Environmental sterility and effective disinfection have always been critical in clinical settings, but this year we all got a serious reminder of how dangerous airborne illnesses can be. In places where patients may have a compromised immune system - or at the very least, are there to improve their health, not to risk it - overall cleanliness has never been more important. It’s essential that the indoor air of hospitals and other health facilities are free of contaminants.
That’s because air that is not totally clean - or, air that contains particles - can cause or aggravate respiratory illnesses or further compromise patients suffering in other areas. Even worse, indoor air can transmit infectious diseases as well as bacteria, germs, and viruses. That’s especially dangerous for people with already delicate health - such as those in a hospital.
Breathe Easy with HEPA Filtration
HEPA stands for high-efficiency particulate air, and advanced medical offices know that HEPA filtration systems are extremely effective at capturing and removing airborne particles. HEPA filters can remove dust, pollen or fibers, and biological material such as viruses, bacteria, mold spores, fungi, bioaerosols and other contaminants.
How effective are HEPA filters? Nearly 100% efficient - at 99.9%. This means that health care settings can use them to significantly lower the risk of diseases transmitted through the air. What makes them particularly impactful is the fact that they work in two ways, on:
- Airborne sources - These are biological and inorganic contaminants that enter the building through normal doors and windows and through standard HVAC ventilation systems.
- Endogenous sources - These are contaminants that are transferred to the air by outside visitors, personnel, clothing, fresh fruit or flowers, supplies and packaging.
In most health care facilities or offices, you’ll find HEPA filtration systems in areas such as operating rooms, treatment rooms, testing and research laboratories, equipment rooms, compounding pharmacies, isolation rooms, infectious disease areas, and any other departments where clean air is especially vital.
The Most Effective HEPA Filtration
For the absolute best protection against contaminated air (which puts patients and clients at risk), medical and dental facilities should take a dual approach:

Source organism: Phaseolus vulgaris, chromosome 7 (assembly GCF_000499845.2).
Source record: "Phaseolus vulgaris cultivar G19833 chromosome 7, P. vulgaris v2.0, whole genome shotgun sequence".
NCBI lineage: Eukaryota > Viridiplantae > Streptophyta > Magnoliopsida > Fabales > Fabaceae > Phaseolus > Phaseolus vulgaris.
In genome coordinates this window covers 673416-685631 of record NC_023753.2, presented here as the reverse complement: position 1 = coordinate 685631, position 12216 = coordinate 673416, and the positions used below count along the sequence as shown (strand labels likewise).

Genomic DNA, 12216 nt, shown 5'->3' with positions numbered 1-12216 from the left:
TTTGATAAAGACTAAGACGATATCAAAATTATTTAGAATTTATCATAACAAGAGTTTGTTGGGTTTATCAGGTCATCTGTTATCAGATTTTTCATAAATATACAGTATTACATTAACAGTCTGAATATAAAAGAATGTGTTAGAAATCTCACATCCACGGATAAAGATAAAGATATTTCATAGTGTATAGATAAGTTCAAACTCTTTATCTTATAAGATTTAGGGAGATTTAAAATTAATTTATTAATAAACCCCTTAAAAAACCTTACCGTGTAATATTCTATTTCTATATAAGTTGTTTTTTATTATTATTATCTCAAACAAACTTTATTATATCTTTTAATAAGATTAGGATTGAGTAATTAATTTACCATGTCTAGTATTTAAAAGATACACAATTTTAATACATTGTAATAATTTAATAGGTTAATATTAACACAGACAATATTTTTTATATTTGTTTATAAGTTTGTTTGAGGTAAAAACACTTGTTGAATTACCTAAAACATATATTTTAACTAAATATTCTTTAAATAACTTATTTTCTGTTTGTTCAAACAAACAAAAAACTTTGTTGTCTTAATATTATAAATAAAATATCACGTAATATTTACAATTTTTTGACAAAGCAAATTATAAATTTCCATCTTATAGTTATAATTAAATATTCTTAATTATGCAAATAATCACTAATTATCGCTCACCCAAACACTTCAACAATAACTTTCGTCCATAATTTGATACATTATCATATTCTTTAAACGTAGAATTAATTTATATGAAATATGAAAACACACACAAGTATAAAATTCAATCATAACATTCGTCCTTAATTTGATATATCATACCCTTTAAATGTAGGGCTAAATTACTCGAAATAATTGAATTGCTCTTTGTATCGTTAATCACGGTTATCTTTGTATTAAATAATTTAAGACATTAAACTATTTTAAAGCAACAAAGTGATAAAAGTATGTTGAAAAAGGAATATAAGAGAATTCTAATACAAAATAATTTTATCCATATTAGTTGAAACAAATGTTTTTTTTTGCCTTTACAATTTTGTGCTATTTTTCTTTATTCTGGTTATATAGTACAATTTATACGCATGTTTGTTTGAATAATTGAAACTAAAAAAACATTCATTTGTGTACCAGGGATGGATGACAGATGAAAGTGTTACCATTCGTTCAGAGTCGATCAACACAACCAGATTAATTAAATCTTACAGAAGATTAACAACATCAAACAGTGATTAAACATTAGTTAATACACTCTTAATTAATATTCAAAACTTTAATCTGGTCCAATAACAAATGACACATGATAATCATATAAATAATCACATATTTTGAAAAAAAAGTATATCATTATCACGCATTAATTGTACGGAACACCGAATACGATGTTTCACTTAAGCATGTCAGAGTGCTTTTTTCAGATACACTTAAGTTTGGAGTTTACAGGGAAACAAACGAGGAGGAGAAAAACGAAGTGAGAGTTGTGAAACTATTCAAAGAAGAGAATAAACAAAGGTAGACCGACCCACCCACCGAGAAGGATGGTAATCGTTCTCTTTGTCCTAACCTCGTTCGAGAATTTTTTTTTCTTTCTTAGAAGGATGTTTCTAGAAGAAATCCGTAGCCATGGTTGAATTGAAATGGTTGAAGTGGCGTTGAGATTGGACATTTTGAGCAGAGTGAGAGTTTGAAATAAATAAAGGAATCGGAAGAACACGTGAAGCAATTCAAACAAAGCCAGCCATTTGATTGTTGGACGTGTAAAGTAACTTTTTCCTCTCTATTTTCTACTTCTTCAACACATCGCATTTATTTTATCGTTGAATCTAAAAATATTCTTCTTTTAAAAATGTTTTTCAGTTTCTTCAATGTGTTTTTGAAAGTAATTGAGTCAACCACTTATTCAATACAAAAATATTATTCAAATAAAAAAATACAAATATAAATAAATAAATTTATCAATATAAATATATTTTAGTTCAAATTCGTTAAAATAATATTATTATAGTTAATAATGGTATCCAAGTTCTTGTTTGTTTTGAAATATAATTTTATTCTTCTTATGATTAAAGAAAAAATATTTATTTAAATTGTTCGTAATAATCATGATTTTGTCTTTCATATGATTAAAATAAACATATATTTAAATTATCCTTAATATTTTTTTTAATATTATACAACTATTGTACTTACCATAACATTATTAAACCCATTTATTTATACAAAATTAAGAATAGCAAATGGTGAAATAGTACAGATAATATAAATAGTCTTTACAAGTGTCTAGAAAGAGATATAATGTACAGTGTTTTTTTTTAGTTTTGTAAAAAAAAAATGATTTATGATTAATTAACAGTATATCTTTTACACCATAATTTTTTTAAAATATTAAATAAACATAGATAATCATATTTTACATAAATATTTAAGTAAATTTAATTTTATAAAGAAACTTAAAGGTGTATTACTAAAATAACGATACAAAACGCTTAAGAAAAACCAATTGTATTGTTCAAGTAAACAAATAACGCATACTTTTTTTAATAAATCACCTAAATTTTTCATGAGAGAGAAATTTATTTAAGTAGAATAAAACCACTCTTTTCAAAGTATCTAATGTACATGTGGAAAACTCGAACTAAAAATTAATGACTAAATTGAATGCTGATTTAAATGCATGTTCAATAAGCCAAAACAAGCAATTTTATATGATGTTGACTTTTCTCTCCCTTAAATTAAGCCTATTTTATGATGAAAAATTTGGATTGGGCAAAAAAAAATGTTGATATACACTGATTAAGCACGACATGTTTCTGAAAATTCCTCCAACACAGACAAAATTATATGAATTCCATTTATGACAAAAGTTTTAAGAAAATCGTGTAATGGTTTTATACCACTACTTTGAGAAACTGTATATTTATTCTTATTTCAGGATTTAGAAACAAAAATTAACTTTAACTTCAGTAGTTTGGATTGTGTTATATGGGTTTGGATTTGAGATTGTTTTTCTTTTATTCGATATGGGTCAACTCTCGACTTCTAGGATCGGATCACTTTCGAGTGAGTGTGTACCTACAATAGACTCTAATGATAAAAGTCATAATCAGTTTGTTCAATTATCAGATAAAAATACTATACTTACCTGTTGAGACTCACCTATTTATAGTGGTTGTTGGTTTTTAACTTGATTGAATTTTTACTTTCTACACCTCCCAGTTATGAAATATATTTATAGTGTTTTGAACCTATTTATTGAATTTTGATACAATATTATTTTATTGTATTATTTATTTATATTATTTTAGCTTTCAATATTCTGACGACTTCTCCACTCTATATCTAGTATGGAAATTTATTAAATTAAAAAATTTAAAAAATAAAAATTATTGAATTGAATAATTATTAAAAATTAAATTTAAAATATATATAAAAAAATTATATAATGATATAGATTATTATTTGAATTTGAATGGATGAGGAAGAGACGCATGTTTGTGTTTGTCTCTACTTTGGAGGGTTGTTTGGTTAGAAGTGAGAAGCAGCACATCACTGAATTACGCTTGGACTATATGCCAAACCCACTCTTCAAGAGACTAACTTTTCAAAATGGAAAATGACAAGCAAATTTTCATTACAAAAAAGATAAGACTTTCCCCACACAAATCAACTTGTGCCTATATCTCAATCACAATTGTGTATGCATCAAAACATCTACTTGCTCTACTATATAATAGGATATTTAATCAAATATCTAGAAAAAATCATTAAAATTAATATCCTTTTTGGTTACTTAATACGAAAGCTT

- A large-scale HEPA filter installed as part of their overall HVAC system
- Individual air purifier units with advanced HEPA filtration that can be placed in areas where additional cleaning is needed, or where vulnerable people are more likely to be.
There are many levels of HEPA efficiency, and most of the filters on the market work well as part of a larger HVAC system, capturing 95% of particles down to 0.1 microns. However - that’s not good enough in a healthcare setting. H13 Medical Grade HEPA, commonly referred to as “Medical Grade Filtration”, captures 99.9% of particles down to 0.1 microns.
Individual air purifiers are ideal for added protection in a medical grade setting. That’s because the number and size can be customized for your unique setting and building. Add them wherever additional air cleanliness is required, and move them around as needed. Since they are so portable, many hospitals and treatment centers simply move them from room to room based on occupancy.
Additionally, the filters are easier to change than those for larger HVAC systems. You can even join the Filter Club to have new filters delivered right to your door, just when you need them - at a discount. Finally, many medical grade settings choose an air purifier with UV filtration as well. This adds another layer of sterilization that many professionals find valuable.
The bottom line is that relying on your HVAC system for air cleanliness won’t cut it. Don’t put your patients or clients at risk by improperly filtering the air, especially during the COVID-19 pandemic. If you need help determining which units are best for your space, reach out to our experts.